How 'The Walking Dead' Prepares China for the Zombie Apocalypse

It's spreading. The fourth season of The Walking Dead, a U.S. cable television hit about how to survive a post-apocalyptic, zombie-infested world, has found a massive audience in China. Since launching Dec. 2012 on Youku, China's YouTube, it's become the most-watched season of any Western television show on that platform, with over 27 million views and a user rating of 9.4 out of 10 stars. China's largest news agency Xinhua reported that as of Aug. 7, all episodes of the show had received a combined 250 million views in China across all video sites. The show's Chinese title, "Traveling Corpses, Walking Meat," (xingshi zourou) frequently trends on Weibo, China's Twitter, when a new episode becomes available.

Most Chinese-language reviews of The Walking Dead laud the show for its excellent acting and moving storylines. The Oriental Morning Post, a popular Shanghai-based daily, wrote on Nov. 1 that The Walking Dead "has gone beyond the boundaries of traditional zombie shows," tackling questions about "how human nature and society change in extreme conditions."

The show is especially attractive to Chinese fans because there's no domestic equivalent on cable television. China lacks a ratings system for film or television, so shows with more violent content are rarer. Authorities have banned some television shows for being too violent for any viewer, and on Oct. 13, China Central Television, the state-run television network that often acts as a mouthpiece for government authorities, criticized the popular children's cartoon Pleasant Goat and Big Big Wolf [sic] for excessive violence and adult language. With squeamish censors still worried about cartoon violence, a Chinese show featuring zombie gore stands little chance of getting produced.

China's morbid fascination with the apocalypse is another likely factor driving The Walking Dead's popularity. According to a May 2012 survey conducted by the global market research firm Ipsos, 20 percent of Chinese respondents said they believed that the world would end Dec. 21, 2012, compared to 12 percent of U.S. citizens and 4 percent of Germans. In Dec. 2012, a user on book and movie review site Douban wrote a short take-off of Max Brooks' tongue-in-cheek book The Zombie Survival Guide that accounted for China's "special characteristics." These included a lack of weapons (Chinese citizens are banned from carrying guns), a huge population, and environmental pollution.

In the event of a zombie apocalypse, populous China would likely have it rougher than the United States. But with shows like The Walking Dead, at least both nations have a basic roadmap. 

Sina Weibo/Fair Use


Taliban Leader Killed -- for the Fifth Time

Four missiles fired from a drone came crashing down on a car in the Pakistani region of North Waziristan recently, reportedly killing Hakimullah Mehsud, the leader of the Pakistani Taliban. Mehsud was a feared and brutal leader: Under his watch, the Pakistani Taliban orchestrated suicide bombings against Pakistani military targets, claimed responsibility for the attempted killing of Malala Yousafzai, and organizing a suicide bombing against a CIA outpost in Afghanistan that resulted in the deaths of seven American CIA officers and contractors.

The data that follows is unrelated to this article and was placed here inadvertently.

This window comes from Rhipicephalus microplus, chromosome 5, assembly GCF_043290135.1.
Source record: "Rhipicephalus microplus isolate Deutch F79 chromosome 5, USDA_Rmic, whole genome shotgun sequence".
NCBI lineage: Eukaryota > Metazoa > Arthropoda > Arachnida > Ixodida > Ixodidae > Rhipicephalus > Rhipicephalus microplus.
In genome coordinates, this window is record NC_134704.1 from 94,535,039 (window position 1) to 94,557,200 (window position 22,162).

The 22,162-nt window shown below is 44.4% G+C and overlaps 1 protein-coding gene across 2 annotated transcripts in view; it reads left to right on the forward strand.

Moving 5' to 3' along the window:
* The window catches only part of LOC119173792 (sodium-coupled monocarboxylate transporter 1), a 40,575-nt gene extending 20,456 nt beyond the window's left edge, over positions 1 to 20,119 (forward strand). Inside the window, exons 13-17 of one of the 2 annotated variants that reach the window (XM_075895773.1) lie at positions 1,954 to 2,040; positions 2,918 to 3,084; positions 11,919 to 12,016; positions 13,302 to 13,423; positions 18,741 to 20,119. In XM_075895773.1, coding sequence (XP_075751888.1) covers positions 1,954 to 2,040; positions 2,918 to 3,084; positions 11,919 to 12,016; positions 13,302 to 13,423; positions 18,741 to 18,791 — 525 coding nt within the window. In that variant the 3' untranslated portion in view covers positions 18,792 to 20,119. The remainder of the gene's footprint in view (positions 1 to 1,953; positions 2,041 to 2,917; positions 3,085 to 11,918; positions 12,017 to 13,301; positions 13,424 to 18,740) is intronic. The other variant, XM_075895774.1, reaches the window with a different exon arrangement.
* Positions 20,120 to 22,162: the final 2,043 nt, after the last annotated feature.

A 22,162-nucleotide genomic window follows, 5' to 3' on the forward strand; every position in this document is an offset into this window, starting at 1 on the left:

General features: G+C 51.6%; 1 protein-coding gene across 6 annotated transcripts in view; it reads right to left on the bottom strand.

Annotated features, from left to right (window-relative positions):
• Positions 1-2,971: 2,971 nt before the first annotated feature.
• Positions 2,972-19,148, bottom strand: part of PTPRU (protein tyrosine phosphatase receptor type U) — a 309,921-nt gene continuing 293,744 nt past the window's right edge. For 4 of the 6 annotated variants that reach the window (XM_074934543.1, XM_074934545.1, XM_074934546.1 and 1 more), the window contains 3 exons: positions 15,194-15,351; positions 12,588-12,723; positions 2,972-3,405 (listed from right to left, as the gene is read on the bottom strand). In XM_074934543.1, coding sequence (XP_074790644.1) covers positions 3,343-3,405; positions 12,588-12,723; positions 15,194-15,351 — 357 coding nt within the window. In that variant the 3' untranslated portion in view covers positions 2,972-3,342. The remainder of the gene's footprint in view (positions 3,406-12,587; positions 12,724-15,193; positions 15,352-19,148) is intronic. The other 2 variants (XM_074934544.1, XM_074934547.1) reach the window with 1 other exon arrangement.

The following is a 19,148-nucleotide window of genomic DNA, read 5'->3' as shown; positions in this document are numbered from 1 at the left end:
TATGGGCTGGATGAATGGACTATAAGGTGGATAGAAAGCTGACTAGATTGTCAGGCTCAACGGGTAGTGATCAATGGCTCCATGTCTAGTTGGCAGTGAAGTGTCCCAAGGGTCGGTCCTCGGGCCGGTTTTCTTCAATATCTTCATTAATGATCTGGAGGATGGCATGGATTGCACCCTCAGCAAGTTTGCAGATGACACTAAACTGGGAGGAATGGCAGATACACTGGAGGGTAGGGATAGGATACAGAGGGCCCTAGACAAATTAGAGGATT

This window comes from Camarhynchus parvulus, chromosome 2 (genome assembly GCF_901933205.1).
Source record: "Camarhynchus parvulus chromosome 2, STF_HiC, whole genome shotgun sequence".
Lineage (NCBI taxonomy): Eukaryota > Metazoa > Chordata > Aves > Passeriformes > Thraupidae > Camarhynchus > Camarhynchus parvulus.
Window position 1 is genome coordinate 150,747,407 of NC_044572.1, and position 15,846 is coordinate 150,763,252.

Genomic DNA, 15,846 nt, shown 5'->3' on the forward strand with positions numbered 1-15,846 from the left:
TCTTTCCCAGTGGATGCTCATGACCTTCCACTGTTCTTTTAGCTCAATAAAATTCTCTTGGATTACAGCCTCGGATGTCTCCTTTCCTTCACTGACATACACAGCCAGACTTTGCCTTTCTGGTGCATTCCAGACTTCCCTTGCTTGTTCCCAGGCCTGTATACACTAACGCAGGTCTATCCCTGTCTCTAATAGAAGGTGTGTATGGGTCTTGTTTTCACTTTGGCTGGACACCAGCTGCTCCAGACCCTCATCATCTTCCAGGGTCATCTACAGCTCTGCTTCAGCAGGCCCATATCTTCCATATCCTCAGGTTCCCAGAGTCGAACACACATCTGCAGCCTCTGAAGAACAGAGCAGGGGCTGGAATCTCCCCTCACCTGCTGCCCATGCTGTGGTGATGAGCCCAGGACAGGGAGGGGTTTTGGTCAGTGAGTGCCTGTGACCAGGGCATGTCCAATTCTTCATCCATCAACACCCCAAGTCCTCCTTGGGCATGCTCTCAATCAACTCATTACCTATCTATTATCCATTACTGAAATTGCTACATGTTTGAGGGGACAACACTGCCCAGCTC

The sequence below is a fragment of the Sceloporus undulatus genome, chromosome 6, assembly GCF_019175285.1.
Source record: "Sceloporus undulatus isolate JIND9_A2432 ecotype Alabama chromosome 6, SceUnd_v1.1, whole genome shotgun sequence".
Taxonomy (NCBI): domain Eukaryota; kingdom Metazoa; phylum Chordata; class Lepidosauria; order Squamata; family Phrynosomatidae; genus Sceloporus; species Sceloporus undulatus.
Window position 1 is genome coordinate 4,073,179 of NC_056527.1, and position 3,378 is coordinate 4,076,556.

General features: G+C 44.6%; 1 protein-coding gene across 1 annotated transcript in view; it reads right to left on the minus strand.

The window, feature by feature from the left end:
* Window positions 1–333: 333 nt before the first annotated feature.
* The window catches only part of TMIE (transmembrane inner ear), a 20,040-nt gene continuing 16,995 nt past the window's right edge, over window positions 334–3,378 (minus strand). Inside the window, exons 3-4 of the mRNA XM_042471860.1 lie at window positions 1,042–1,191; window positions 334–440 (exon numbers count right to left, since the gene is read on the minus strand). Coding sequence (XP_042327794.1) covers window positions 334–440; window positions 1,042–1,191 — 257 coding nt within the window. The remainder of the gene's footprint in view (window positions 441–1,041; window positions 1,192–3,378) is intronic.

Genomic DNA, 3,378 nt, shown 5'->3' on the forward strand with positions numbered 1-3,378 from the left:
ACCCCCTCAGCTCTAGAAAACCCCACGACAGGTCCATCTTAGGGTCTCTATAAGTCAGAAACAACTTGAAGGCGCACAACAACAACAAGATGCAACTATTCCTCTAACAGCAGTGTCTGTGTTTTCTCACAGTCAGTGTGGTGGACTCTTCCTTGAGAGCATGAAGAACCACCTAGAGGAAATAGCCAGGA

Both Pakistani government officials and a high-ranking member of the Taliban confirmed Mehsud's death. Taliban officials have never before corroborated rumors of their leader's death, lending credence to the story. But you'll be forgiven if this feels like déjà vu: Mehsud has made a career of disproving reports of his demise.

Here are the times that the world's counter-terrorism officials thought they had gotten the notorious jihadist, only to be proven wrong.

August 2009: Pakistani officials told the New York Times that Mehsud had been killed by a rival Taliban commander in a power struggle over who would lead the Pakistani Taliban after the movement's leader, Baitullah Mehsud, was killed in a drone strike.

The Pakistani Taliban soon announced that Hakimullah Mehsud would head the movement - even as Pakistani intelligence officials continued to insist that he was dead. The Pakistani interior minister said Mehsud was gravely injured and the Taliban was looking to use his younger brother as a stand-in.

October 2009: Just a few months later, U.S. counterterrorism officials fueled new rumors of Mehsud's demise. "There's reason to believe that Hakimullah may have died recently," the official said, citing infighting within the Taliban as a cause.

Two days later, a healthy-looking Mehsud appeared in a video to promise new attacks against the United States and Pakistan. "I am alive and sitting in front of you. All the stories about my death were baseless. You can see me that I am alive," he said.

January 2010: Western military officials said that Mehsud was killed in a drone strike in mid-January, while Pakistani state television reported that the Taliban leader had been buried.

Pakistani intelligence officials told the Washington Post that Mehsud was "100 percent" dead. However, Pakistani and U.S. officials were a bit more circumspect to the New York Times, saying only that they were "increasingly convinced" Mehsud had succumbed to wounds from a drone attack. 

The Pakistani Taliban responded by saying that the allegation was a "total lie." By April 2010, officials reversed their earlier claims of Mehsud's death.

January 2012: Pakistani intelligence officials claimed to have intercepted Taliban radio communications that suggested Mehsud had been killed in a U.S. drone strike. Apparently, the militants were as confused as the media about their leader's health - they were debating whether he was still alive, with some militants saying he was dead.